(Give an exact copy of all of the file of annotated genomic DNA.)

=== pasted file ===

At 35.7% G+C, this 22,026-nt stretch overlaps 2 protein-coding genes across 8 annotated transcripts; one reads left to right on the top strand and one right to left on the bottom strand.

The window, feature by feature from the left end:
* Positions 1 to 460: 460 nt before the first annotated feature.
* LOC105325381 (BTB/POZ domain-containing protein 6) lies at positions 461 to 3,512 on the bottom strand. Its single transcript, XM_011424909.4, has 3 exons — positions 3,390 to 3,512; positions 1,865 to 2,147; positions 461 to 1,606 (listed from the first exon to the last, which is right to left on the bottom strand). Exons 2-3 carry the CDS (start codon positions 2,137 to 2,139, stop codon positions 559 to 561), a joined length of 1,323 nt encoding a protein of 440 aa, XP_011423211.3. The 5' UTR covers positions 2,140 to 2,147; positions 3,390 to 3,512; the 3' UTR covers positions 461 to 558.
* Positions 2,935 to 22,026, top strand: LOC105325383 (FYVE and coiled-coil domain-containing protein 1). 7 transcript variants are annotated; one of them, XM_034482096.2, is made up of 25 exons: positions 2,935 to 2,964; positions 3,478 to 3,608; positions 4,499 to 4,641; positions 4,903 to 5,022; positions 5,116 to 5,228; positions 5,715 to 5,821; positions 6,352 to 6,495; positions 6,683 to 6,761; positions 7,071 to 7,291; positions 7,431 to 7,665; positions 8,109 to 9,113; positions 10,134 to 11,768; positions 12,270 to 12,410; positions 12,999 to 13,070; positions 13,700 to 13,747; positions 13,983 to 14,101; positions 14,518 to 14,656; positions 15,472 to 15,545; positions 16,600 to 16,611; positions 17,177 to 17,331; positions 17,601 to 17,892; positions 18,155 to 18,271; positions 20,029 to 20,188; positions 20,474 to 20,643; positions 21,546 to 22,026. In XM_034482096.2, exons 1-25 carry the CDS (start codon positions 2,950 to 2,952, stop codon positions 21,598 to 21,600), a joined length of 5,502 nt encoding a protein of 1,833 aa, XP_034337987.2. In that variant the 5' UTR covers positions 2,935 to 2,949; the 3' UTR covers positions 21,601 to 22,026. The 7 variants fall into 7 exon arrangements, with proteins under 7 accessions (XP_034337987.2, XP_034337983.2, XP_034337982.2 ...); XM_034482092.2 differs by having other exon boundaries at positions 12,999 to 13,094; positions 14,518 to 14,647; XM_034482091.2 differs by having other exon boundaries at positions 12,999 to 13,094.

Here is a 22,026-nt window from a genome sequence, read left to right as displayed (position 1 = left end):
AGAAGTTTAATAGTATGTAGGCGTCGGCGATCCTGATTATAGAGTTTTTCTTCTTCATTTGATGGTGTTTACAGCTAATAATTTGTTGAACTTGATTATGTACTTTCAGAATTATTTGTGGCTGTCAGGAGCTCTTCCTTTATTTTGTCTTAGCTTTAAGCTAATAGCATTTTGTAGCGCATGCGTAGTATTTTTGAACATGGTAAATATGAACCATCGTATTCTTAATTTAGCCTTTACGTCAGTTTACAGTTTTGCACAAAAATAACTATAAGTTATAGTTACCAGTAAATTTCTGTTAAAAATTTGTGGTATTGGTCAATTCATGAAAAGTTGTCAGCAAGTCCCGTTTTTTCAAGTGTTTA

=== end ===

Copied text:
At 35.7% G+C, this 22,026-nt stretch overlaps 2 protein-coding genes across 8 annotated transcripts; one reads left to right on the top strand and one right to left on the bottom strand.

The window, feature by feature from the left end:
* Positions 1 to 460: 460 nt before the first annotated feature.
* LOC105325381 (BTB/POZ domain-containing protein 6) lies at positions 461 to 3,512 on the bottom strand. Its single transcript, XM_011424909.4, has 3 exons — positions 3,390 to 3,512; positions 1,865 to 2,147; positions 461 to 1,606 (listed from the first exon to the last, which is right to left on the bottom strand). Exons 2-3 carry the CDS (start codon positions 2,137 to 2,139, stop codon positions 559 to 561), a joined length of 1,323 nt encoding a protein of 440 aa, XP_011423211.3. The 5' UTR covers positions 2,140 to 2,147; positions 3,390 to 3,512; the 3' UTR covers positions 461 to 558.
* Positions 2,935 to 22,026, top strand: LOC105325383 (FYVE and coiled-coil domain-containing protein 1). 7 transcript variants are annotated; one of them, XM_034482096.2, is made up of 25 exons: positions 2,935 to 2,964; positions 3,478 to 3,608; positions 4,499 to 4,641; positions 4,903 to 5,022; positions 5,116 to 5,228; positions 5,715 to 5,821; positions 6,352 to 6,495; positions 6,683 to 6,761; positions 7,071 to 7,291; positions 7,431 to 7,665; positions 8,109 to 9,113; positions 10,134 to 11,768; positions 12,270 to 12,410; positions 12,999 to 13,070; positions 13,700 to 13,747; positions 13,983 to 14,101; positions 14,518 to 14,656; positions 15,472 to 15,545; positions 16,600 to 16,611; positions 17,177 to 17,331; positions 17,601 to 17,892; positions 18,155 to 18,271; positions 20,029 to 20,188; positions 20,474 to 20,643; positions 21,546 to 22,026. In XM_034482096.2, exons 1-25 carry the CDS (start codon positions 2,950 to 2,952, stop codon positions 21,598 to 21,600), a joined length of 5,502 nt encoding a protein of 1,833 aa, XP_034337987.2. In that variant the 5' UTR covers positions 2,935 to 2,949; the 3' UTR covers positions 21,601 to 22,026. The 7 variants fall into 7 exon arrangements, with proteins under 7 accessions (XP_034337987.2, XP_034337983.2, XP_034337982.2 ...); XM_034482092.2 differs by having other exon boundaries at positions 12,999 to 13,094; positions 14,518 to 14,647; XM_034482091.2 differs by having other exon boundaries at positions 12,999 to 13,094.

Here is a 22,026-nt window from a genome sequence, read left to right as displayed (position 1 = left end):
AGAAGTTTAATAGTATGTAGGCGTCGGCGATCCTGATTATAGAGTTTTTCTTCTTCATTTGATGGTGTTTACAGCTAATAATTTGTTGAACTTGATTATGTACTTTCAGAATTATTTGTGGCTGTCAGGAGCTCTTCCTTTATTTTGTCTTAGCTTTAAGCTAATAGCATTTTGTAGCGCATGCGTAGTATTTTTGAACATGGTAAATATGAACCATCGTATTCTTAATTTAGCCTTTACGTCAGTTTACAGTTTTGCACAAAAATAACTATAAGTTATAGTTACCAGTAAATTTCTGTTAAAAATTTGTGGTATTGGTCAATTCATGAAAAGTTGTCAGCAAGTCCCGTTTTTTCAAGTGTTTA